Credit cards: teach your child how to use them responsibly


Teaching your children about credit cards is as important as teaching them manners, proper work ethics or explaining the effects of using drugs and alcohol – all of these will help them grow into responsible adults.

It’s always a good idea to lead by example and not fall into the debt trap that takes you years to repay.

Many teens are excited at the prospect of getting a credit card, albeit often for the wrong reasons. Battle their misconceptions early and they will learn how to use credit cards properly, thus avoiding creating situations that are difficult to get out of. If you feel that you do not know enough to properly educate your child on credit cards, get informed first. Luckily, there is plenty of information online to educate yourself about this topic.

Before you teach your teenager about credit cards, credit scores and credit reports, make sure they know the basics of money management. Let them spend their own money they get from allowance, birthday gifts, part-time job or from chores to get the feeling of how money works. You might also let them borrow some money from you and pay you back with interest to educate them about loans.

Below are a few important lessons your children should learn about credit cards:

  1. It’s not your money. It is by far the most important concept your child needs to grasp when it comes to credit cards – when they use a credit card, they are essentially borrowing money instead of spending their own. This money needs to be paid back and the bank that issued the credit card will charge an interest. It is a good practice to pay off the outstanding credit card balance every month to avoid it from piling up as the longer it takes to pay the money back, the more interest the bank is going to charge.
  2. There’s a limit to what you can purchase on a credit card. Each credit card has a limit assigned to it. This limit is a maximum amount a card holder is allowed to charge every month. Warn your child against making big purchases on a credit card as they are more difficult to pay off and might have a negative impact on their credit history. Keeping their credit card spend below 30% of the credit limit is ideal and helps build good credit scores.  Teach your child how to properly calculate the amount of creating they can use by multiplying the credit limit by .30.


  3. Don’t rely on your credit card. Your child should understand that the proper way to handle money is not to spend more than one makes. Every purchase, trip or any other payment that goes beyond the amount they make will put them into debt. Therefore, it’s important they understand that using their checking account where they have the money they already earned is the right way to go. While using credits cards on a regular basis and timely paying off the outstanding balance is a good practice and will help build a good credit score, credit cards need to be used with caution. Credit and debit cards look very similar and it’s easy to get confused, so it’s important your kids know the difference.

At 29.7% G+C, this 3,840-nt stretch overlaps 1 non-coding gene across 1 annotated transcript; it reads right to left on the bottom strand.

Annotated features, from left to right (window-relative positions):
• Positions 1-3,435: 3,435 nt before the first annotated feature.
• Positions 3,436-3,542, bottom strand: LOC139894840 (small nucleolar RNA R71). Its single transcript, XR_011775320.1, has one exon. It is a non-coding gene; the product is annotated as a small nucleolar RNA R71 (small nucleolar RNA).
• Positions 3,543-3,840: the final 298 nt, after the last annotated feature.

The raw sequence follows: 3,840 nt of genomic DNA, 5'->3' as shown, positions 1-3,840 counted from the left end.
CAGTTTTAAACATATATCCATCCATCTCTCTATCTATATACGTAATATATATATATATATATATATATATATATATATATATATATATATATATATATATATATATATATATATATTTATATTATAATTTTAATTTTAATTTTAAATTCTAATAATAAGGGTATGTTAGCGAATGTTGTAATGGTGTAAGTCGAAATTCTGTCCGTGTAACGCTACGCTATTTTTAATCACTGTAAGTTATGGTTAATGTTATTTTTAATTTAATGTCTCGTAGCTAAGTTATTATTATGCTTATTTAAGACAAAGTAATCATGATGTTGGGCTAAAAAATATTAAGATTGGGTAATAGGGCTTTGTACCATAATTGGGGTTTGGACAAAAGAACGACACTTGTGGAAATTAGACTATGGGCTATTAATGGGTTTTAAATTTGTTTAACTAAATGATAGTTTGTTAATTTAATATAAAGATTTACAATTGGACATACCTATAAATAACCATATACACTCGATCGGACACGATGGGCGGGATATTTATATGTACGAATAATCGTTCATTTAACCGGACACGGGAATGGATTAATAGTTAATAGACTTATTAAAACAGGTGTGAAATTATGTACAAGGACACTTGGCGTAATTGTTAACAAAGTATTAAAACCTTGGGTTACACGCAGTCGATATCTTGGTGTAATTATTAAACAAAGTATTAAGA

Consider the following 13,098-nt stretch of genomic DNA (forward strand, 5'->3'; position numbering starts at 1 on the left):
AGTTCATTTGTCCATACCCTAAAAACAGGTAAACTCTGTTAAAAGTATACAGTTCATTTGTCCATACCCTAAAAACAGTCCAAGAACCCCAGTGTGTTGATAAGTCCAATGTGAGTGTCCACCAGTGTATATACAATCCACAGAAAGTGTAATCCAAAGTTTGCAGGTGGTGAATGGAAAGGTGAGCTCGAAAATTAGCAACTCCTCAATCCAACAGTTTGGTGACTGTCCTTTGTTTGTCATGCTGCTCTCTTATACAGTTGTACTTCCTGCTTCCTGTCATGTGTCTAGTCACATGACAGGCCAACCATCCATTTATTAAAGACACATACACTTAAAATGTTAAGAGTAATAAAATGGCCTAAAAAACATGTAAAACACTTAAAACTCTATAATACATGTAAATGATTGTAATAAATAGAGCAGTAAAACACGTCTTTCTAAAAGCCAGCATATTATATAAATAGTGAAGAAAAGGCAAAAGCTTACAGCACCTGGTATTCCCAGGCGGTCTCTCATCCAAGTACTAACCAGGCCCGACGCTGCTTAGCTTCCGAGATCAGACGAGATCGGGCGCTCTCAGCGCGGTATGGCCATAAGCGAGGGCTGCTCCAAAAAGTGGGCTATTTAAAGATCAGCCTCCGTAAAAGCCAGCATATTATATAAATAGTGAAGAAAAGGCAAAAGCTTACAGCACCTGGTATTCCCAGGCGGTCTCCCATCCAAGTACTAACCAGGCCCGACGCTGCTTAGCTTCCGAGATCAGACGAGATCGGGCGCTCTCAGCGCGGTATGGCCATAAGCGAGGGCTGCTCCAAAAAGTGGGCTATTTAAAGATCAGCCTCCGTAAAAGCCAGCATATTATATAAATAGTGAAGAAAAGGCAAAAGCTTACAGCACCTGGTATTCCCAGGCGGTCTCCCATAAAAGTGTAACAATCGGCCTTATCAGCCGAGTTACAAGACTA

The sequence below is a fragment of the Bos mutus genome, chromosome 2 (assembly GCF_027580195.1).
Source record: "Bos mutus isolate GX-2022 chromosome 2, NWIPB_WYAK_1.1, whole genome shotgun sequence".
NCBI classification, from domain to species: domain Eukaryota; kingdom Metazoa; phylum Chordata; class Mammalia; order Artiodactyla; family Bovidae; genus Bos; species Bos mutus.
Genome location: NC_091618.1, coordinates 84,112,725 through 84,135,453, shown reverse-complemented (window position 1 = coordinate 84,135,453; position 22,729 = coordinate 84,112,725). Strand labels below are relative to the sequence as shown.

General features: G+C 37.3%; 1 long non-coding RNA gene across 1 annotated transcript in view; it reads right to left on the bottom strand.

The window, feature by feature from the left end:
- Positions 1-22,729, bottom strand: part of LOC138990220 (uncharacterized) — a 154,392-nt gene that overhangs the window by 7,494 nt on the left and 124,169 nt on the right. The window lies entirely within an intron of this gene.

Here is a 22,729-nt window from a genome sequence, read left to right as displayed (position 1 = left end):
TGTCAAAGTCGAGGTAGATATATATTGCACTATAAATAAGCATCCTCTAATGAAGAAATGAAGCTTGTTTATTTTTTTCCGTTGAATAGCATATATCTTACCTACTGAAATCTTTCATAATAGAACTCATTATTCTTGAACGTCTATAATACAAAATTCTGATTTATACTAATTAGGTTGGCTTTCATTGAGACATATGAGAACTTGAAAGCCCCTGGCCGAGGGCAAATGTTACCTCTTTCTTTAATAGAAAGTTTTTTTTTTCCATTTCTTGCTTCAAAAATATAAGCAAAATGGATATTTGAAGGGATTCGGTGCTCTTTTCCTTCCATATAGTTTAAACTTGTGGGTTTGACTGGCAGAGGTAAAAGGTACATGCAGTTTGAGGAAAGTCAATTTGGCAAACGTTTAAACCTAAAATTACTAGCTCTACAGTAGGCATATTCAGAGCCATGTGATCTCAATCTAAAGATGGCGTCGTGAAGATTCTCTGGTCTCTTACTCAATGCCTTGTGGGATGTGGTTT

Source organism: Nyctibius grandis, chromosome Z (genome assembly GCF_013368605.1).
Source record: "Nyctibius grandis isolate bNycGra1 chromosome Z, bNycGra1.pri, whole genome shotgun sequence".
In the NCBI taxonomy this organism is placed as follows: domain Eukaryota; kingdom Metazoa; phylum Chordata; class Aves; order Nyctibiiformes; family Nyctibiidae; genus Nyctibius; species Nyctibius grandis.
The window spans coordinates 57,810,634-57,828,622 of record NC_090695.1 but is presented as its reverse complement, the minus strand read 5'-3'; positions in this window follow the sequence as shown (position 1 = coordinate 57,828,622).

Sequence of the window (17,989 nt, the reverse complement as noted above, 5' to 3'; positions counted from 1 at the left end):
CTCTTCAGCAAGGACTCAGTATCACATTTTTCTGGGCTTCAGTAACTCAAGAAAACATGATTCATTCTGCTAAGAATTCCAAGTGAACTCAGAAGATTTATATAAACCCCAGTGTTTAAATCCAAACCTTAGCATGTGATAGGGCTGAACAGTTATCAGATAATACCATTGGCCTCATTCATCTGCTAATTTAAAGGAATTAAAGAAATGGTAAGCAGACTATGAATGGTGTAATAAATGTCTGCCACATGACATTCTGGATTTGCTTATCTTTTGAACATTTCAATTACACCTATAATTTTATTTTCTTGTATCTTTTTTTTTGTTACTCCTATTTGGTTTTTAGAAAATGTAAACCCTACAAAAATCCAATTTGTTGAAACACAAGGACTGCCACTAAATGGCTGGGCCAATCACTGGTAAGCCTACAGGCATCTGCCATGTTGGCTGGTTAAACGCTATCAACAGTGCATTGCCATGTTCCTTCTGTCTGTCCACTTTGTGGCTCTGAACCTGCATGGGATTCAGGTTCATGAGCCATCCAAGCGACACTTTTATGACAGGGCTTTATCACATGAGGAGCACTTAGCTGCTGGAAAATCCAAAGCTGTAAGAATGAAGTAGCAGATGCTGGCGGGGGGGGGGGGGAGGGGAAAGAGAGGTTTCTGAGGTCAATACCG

4. Don’t miss payments. Kids often take for granted the amount of patience their parents or other relatives have for them and might be led to believe everyone will behave the same. Make sure your children know this will not be the case and businesses will not be as forgiving, especially when it comes to money.

Your child needs to understand that the creditors will not limit themselves to giving a polite call if a payment is missing but they will charge interest, send letters and let other creditors know about credit card misuse. Eventually, they will close the account and sue for the outstanding amount, no matter how big or small it is.

If you have co-signed on a credit card with your kids, they need to understand that credit card misuse will damage your credit score. And, that like the creditors, you won’t be patient and will close the account if they miss payments or go over the limit.

  1. Credit card mistakes will follow you for years to come. Credit card mistakes are hard to fix, and even when fixed, they can follow up for years to come. Explain to your child that the choices they make today might have repercussions in the future. Employers check credit reports, so do car dealers, landlords and credit institutions. Bad credit card use will influence your child’s credit score, which in turn will make it much more difficult to get credit, buy a car or rent an apartment in the future.

Credit cards might seem insignificant, but they do provide a wealth of information to a lot of people/institutions and this information might not be used to your child’s advantage if they do not master proper credit card use habits.

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